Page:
An international research group led by the University of Manchester has developed a passive cooling technique based on natural convection cooling loop (NCCL) to reduce the operating temperature of floating PV systems.
In a recently published paper, the cooling technique is claimed to consist of heat absorber pipes thermally connected to the PV module, heat releaser pipes that exchange heat with the water body, a series of connecting pipes and a coolant reservoir. The system reportedly creates a continuous fluid flow that dissipates heat from the PV cells to the surroundings.
The cooling loop device consists of connecting pipes with a diameter of 16 mm, a fluid reservoir with a diameter of 100 mm, heat-absorber and heat-releaser pipes.
“The heat-absorber and heat-releaser pipes are constructed from 14×14 mm square aluminum pipes with a thickness of 0.5 mm. The cooling loop device connects the hot region at the top and the cold region at the bottom,” the paper states, noting that the heat-absorber pipes receive the thermal energy from the solar modules and then heat up the fluid inside the pipe.
The cooling loop system also comprises a reservoir at the top of the cooling loop, which creates a buoyancy-driven flow. The heat-releaser pipes are placed at the bottom and submerged in the constant temperature of the water.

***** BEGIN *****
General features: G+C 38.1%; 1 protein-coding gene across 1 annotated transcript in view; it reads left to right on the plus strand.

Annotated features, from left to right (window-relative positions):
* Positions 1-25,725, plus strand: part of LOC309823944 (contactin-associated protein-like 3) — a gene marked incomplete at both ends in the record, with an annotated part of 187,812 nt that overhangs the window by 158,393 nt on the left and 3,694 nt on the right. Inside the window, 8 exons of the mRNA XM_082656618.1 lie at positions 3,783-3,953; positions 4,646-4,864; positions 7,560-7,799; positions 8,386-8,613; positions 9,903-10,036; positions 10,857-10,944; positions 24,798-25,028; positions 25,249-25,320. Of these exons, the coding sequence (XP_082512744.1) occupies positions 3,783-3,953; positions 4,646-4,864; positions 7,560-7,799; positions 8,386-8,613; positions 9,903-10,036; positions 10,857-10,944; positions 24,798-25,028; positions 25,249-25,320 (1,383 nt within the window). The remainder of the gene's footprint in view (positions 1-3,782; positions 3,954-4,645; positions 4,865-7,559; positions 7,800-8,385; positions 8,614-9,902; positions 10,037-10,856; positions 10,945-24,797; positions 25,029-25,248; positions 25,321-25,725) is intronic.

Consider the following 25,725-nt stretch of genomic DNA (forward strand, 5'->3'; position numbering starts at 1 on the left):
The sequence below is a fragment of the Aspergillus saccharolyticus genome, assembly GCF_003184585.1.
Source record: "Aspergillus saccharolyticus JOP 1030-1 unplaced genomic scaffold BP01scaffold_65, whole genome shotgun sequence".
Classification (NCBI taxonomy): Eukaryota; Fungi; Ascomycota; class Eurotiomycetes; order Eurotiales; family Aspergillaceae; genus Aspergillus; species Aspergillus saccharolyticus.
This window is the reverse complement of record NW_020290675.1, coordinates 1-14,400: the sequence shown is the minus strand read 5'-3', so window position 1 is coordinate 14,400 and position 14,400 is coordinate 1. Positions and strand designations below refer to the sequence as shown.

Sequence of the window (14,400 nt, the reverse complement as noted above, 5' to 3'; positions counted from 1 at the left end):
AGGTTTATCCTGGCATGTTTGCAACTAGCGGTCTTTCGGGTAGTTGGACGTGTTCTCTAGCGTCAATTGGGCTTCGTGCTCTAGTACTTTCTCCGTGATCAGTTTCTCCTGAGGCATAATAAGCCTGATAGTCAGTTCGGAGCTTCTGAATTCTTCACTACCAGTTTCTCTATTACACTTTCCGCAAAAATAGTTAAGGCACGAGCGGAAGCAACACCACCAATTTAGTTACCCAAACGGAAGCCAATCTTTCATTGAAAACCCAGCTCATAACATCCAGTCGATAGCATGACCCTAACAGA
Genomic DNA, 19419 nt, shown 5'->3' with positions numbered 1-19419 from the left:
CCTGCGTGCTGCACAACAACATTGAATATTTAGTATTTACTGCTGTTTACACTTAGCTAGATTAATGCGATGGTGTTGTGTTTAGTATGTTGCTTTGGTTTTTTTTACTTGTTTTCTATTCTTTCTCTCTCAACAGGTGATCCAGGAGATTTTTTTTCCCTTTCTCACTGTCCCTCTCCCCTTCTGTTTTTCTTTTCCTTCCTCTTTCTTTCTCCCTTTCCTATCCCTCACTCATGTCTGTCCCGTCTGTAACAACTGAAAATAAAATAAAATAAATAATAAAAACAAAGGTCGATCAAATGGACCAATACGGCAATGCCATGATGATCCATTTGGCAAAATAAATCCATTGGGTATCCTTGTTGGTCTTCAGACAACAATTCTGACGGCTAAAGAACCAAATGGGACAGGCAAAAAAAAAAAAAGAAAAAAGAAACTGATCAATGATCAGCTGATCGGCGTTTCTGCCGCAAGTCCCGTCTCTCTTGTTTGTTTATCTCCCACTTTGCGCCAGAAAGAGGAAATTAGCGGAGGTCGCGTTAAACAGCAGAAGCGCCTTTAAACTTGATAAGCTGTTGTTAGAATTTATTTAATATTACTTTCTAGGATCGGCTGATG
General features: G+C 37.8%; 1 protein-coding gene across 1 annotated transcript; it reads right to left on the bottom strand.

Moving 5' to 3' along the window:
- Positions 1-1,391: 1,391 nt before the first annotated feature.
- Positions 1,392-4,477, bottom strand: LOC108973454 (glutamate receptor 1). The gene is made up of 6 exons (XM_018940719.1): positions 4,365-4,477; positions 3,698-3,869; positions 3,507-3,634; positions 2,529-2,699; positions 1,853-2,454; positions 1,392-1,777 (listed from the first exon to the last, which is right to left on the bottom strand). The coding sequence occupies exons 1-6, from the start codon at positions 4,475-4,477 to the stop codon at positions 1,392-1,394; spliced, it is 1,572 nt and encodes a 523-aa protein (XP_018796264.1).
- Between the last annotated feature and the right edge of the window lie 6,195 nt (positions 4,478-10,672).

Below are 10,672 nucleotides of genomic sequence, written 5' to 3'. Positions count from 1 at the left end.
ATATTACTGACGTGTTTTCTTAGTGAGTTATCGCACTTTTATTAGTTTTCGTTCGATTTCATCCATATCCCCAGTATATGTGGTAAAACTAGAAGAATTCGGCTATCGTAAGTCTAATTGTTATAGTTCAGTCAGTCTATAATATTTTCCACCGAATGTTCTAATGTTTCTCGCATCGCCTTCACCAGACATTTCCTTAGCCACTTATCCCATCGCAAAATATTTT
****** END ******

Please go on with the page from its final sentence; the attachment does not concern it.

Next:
The scientists conducted a series of tests of the proposed cooling technology in Bandung, West Java, Indonesia, with solar irradiance in the region ranging from 227.2 W/m2 to 1153.2 W/m2.
“The actual temperature and electrical performance of floating photovoltaic panel were measured through experiments that varied the reservoir height,” the paper states. The natural convection cooling loops effectively enhance the electrical efficiency of the floating photovoltaic panels by reducing the photovoltaic cell temperature from 318.8 Kelvin to 315.3 Kelvin. “The electrical efficiency under solar irradiance of approximately 1000 W/m2 increased by 17.84% with the introduction of a reservoir height of 750 mm.”
The group also conducted a cost-effectiveness analysis on the novel tech and said it can substantially lower a floating PV system's levelized cost of electricity (LCOE) and payback period. “In the future, the envisioned floating photovoltaic systems equipped with natural convection cooling loops could potentially evolve into multifunctional systems capable of generating both electrical and thermal energies, thereby optimizing overall energy efficiency,” the research concluded.
The cooling system was introduced in the paper “Design and analysis of passively cooled floating photovoltaic systems,” published in Thermal Engineering. The research team includes academics from the Israel Institute of Technology, the Khalifa University in the UAE, the Institut Teknologi Bandung and the Universitas Sebelas Maret in Indonesia.
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